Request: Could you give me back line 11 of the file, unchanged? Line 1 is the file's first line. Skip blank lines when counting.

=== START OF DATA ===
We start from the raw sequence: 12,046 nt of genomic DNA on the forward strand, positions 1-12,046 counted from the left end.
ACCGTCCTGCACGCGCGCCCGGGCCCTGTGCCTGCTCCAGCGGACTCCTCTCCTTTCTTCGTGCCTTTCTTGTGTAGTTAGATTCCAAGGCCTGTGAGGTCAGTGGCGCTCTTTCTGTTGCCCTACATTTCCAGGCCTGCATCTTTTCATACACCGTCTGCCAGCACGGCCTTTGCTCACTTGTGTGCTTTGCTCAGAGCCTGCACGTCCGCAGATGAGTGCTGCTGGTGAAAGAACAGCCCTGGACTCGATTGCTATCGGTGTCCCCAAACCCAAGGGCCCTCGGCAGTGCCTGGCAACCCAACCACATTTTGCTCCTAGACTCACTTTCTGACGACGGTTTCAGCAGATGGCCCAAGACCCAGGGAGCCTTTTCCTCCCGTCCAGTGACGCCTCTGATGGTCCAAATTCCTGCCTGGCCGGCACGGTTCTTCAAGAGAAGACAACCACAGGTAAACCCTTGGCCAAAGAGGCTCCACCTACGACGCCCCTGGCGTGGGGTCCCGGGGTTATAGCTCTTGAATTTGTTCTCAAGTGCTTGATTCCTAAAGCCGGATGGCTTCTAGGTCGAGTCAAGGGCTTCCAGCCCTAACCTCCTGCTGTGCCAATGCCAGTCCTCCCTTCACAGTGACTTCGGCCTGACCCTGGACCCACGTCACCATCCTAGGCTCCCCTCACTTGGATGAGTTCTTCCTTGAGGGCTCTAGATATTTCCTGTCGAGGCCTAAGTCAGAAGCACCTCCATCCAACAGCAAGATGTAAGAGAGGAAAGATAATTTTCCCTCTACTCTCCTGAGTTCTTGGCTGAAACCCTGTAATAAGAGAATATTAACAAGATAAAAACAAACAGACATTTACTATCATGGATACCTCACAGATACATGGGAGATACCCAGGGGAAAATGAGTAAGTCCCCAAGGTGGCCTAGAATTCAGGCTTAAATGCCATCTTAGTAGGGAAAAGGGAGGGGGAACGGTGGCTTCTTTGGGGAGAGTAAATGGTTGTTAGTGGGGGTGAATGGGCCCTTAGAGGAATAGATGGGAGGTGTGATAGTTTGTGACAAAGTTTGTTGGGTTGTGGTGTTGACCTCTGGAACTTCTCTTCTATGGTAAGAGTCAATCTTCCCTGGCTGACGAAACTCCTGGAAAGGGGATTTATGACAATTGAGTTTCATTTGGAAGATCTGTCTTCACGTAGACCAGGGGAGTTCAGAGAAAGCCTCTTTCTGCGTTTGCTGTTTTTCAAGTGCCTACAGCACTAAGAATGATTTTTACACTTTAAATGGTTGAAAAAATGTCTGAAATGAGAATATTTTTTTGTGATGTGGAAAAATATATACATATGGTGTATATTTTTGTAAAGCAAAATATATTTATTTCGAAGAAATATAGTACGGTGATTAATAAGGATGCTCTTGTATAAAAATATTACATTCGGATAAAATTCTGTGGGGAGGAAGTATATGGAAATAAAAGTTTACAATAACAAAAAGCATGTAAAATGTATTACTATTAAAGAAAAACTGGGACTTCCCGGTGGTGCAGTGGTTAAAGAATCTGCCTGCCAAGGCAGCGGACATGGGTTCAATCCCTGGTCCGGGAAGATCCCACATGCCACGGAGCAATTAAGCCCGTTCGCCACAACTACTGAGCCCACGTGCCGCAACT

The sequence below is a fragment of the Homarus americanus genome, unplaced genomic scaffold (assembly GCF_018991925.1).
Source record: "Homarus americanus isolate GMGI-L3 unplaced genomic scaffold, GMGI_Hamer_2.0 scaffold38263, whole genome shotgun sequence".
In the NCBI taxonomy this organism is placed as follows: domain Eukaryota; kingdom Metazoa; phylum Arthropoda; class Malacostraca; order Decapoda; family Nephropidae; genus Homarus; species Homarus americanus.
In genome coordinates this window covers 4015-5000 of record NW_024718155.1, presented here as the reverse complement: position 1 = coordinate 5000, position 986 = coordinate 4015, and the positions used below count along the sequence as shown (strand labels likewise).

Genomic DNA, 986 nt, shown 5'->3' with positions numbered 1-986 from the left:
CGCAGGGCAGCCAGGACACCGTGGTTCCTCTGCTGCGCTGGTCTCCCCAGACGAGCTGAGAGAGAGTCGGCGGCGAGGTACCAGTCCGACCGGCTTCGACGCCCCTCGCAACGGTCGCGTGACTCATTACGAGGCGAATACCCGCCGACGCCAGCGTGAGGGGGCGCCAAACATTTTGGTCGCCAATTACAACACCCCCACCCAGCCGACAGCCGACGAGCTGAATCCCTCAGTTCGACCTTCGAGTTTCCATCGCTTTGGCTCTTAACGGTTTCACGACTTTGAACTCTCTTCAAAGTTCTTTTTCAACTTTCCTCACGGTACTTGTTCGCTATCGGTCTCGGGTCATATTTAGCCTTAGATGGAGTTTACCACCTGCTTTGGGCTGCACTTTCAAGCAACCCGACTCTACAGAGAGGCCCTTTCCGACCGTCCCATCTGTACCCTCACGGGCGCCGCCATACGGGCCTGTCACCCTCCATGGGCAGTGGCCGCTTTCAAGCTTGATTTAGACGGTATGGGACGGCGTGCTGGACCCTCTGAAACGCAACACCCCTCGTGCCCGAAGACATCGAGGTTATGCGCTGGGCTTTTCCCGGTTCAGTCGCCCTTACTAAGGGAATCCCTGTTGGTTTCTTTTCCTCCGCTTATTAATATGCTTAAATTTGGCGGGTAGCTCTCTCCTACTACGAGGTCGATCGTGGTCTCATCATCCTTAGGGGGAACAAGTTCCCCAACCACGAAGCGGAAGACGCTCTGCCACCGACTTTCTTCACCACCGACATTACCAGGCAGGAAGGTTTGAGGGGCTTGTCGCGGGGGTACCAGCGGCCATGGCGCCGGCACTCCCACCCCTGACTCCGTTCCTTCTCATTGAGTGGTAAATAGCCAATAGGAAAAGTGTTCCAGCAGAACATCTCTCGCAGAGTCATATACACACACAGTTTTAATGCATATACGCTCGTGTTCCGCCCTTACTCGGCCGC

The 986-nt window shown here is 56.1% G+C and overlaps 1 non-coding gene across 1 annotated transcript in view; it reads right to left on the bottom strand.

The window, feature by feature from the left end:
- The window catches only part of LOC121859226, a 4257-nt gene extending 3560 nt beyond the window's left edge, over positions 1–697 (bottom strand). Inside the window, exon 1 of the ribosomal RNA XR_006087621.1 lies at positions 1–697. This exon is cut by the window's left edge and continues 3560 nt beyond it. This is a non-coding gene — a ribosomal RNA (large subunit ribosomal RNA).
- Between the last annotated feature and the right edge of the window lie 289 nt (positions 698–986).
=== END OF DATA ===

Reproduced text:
- The window catches only part of LOC121859226, a 4257-nt gene extending 3560 nt beyond the window's left edge, over positions 1–697 (bottom strand). Inside the window, exon 1 of the ribosomal RNA XR_006087621.1 lies at positions 1–697. This exon is cut by the window's left edge and continues 3560 nt beyond it. This is a non-coding gene — a ribosomal RNA (large subunit ribosomal RNA).